round 5) *k1, p1*
Repeat rounds 2 - 5 until the top will fit the size you want. 
A rough way to figure this out is to measure across the center (side to side, not diagonally) and multiply that by 4 to get the perimeter (which will become the circumference of the finished beanie).  For a ribbed beanie, if you want a snug fit, go for something about an inch less than the circumference of the head.  If you want a more exact fit, slip all stitches to a long piece of scrap yarn, placing markers to separate the stitches from each needle, and try it on.  To be really sure, wash and dry it before trying it on, just in case the yarn will shrink or expand a lot. 

Once it is big enough to fit around, work *k1, p1* around until it's the length you want, and bind off.  I try to bind off a little loosely; you could use a bind-off specifically for ribbings, like tubular bind-off.

*edited to correct an error in taking the measurement*
5  KNITTING / Knitting: Completed Projects / Neckwarmer made with handspun/handdyed yarn on: December 11, 2006 07:16:43 PM


What to do with 70 yards of one-of-a-kind thick-and-thin handspun wool?  In this case, I used a circular US 11 needle, cast on about 50 stitches, and started knitting.  I did alternating rows with SWTC Karaoke (soysilk/wool, color lavender rose) because I wasn't sure I'd have enough, and knit until it was 4.5 inches wide (it's about 25 inches long).  I did simple buttonholes at one end, throwing them in randomly (there are 8 total).  I had enough left over to crochet up 8 rosettes, four of which are on the neckwarmer here, and I used a little leftover Cascade 220 for the leaves.  The big one is just decoration, and the small ones are buttons.  With the 8 buttonholes to choose from, this will fit most adults.
6  KNITTING / Knitting: Completed Projects / Basic Beanie for Blythe and Pullip dolls on: October 09, 2006 10:11:37 PM


Tools & Materials
1 set double-pointed knitting needles, size US#5 or size to get gauge
1 set double-pointed knitting needles, size US#4 or one size smaller than size to get gauge
tapestry needle
A few yards of light worsted weight yarn (beanie in photo knit with Karabella Aurora Melange, color 006)
 
Gauge
5.5 sts/8rows = 1" stockinette stitch in the round

Pattern
This beanie is knit from the top down on double-pointed needles.  A variation done flat is on my blog.
For inc 1 (increase one stitch), I prefer to knit one into the row below.  Use what you prefer - make 1, yarn forward, and knit front and back are all good choices.  The pattern of increases will give straight spoke increases.

With larger needles, CO 8 sts.
1) k all (8 sts)
2) *k1, inc 1* (16 sts)
3) k all
4) *inc 1, k2* (24 sts)
5) k all
6) *k3, inc 1* (32)
7) k all
8] *inc 1, k4* (40)
9) k all
10) *k5, inc 1* (48)
11) k all
12) *inc 1, k6* (56)
13) k all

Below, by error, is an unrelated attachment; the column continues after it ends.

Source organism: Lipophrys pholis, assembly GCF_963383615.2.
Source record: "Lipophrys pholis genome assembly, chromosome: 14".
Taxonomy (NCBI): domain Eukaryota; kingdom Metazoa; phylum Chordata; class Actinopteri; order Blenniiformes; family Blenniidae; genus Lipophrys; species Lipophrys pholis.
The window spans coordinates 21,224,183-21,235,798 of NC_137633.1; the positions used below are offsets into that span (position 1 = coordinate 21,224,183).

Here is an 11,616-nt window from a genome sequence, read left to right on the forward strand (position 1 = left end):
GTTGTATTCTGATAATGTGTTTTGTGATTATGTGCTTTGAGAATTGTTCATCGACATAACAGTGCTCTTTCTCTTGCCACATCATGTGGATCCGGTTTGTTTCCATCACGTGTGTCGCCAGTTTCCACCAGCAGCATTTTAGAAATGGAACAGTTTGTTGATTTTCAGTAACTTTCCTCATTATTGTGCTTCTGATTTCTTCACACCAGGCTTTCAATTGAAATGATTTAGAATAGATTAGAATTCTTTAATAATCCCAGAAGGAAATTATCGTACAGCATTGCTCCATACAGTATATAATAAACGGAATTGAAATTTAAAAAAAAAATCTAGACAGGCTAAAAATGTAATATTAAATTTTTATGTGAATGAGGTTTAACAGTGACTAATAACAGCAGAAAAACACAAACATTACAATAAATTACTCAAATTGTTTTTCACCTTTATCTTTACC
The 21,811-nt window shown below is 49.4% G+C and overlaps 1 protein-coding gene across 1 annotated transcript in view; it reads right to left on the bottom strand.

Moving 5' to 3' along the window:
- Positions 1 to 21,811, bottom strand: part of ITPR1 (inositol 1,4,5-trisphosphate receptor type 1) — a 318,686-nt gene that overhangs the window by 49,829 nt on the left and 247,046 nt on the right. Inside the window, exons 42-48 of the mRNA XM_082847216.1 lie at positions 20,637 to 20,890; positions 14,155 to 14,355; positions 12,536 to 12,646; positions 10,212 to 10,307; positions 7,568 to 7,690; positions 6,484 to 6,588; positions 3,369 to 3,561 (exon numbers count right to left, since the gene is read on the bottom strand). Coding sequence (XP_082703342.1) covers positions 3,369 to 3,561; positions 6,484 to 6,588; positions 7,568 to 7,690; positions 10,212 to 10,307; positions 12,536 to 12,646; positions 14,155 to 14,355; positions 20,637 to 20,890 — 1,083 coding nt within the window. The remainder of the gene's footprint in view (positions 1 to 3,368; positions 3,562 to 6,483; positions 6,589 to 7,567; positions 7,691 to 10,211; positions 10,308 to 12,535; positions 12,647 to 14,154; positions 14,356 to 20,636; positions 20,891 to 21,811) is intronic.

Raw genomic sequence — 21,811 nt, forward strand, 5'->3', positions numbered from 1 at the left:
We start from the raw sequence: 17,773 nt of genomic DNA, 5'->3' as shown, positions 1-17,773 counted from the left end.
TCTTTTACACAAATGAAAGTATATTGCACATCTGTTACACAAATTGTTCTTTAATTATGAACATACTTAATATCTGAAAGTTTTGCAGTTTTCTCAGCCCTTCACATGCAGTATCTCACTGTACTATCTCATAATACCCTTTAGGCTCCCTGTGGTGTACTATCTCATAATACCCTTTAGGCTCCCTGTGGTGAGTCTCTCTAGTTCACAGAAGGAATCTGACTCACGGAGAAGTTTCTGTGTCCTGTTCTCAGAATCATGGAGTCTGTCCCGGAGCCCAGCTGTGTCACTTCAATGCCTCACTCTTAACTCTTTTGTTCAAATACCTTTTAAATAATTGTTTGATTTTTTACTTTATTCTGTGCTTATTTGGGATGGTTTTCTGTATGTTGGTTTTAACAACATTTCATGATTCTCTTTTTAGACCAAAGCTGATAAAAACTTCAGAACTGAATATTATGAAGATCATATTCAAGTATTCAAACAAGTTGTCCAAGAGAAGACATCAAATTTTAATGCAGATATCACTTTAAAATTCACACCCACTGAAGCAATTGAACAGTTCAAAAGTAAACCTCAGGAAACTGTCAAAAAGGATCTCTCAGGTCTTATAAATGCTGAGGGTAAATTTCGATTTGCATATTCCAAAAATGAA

Blythe: skip to round 15
14) *k7, inc 1* (64)
15 - 26) k all
begin brim: use ribbing or other stitch pattern which will not roll.
Switch to smaller needles.
27 - 32) *k1, p1*
Blythe: BO
Pullip: if you would like a shorter beanie as shown in the photo, BO
33 - 37) continue working in pattern *k1, p1* for longer beanie

Weave in ends. 
7  CROCHET / Crochet: Completed Projects / Basic Beanie for Pullip doll (will also fit Blythe) on: July 06, 2006 10:22:52 PM

A simple crocheted beanie for a Pullip doll, using a sportweight yarn. This was a really quick project, one that's going to be easy to fancy up with appliques, ear flaps, pompons, all that sort of thing. This will also fit a Blythe doll - if you want a tighter fit on a Blythe, skip one or two rounds of increases.

Don't crochet?  Wish you could knit one?  knit pattern is here!

I used:
Peace Fleece "DK" sportweight, olive roots
crochet hook C/2-2.75mm (next time I might go up a hook size and do one less round of increases)

Make a slip knot loop and sc 6 sts into the loop; tighten loop.
begin increases
1) 2 hdc into each st (12)
2) *1 hdc, inc 1* (18)
3) *2 hdc, inc 1* (24)
4) *3 hdc, inc 1* (30)
5) *4 hdc, inc 1* (36)
6) *5 hdc, inc 1* (42)
Stop increasing. Start checking the fit after row 10 to get the length you want.
7 - 13) hdc ea st
done!
8  KNITTING / Knitting: Completed Projects / Tubular Cast-On TUTE on: November 26, 2005 09:52:56 PM
update Sept. 07: Photo links are broken!   Sad
I'm working on taking new photos but that might be awhile - there are other tutorials out there, fortunately.

TUTE for Tubular Cast-On

This is kind of a rough draft - I'm posting this tute on my weblog as backup for a pattern that I'm selling, and I want to make sure it's understandable.  The tute on the weblog is pretty much the same, except that it has photos you can click on to get an enlarged version - if I made the pics in this tute bigger, it would take forever to load.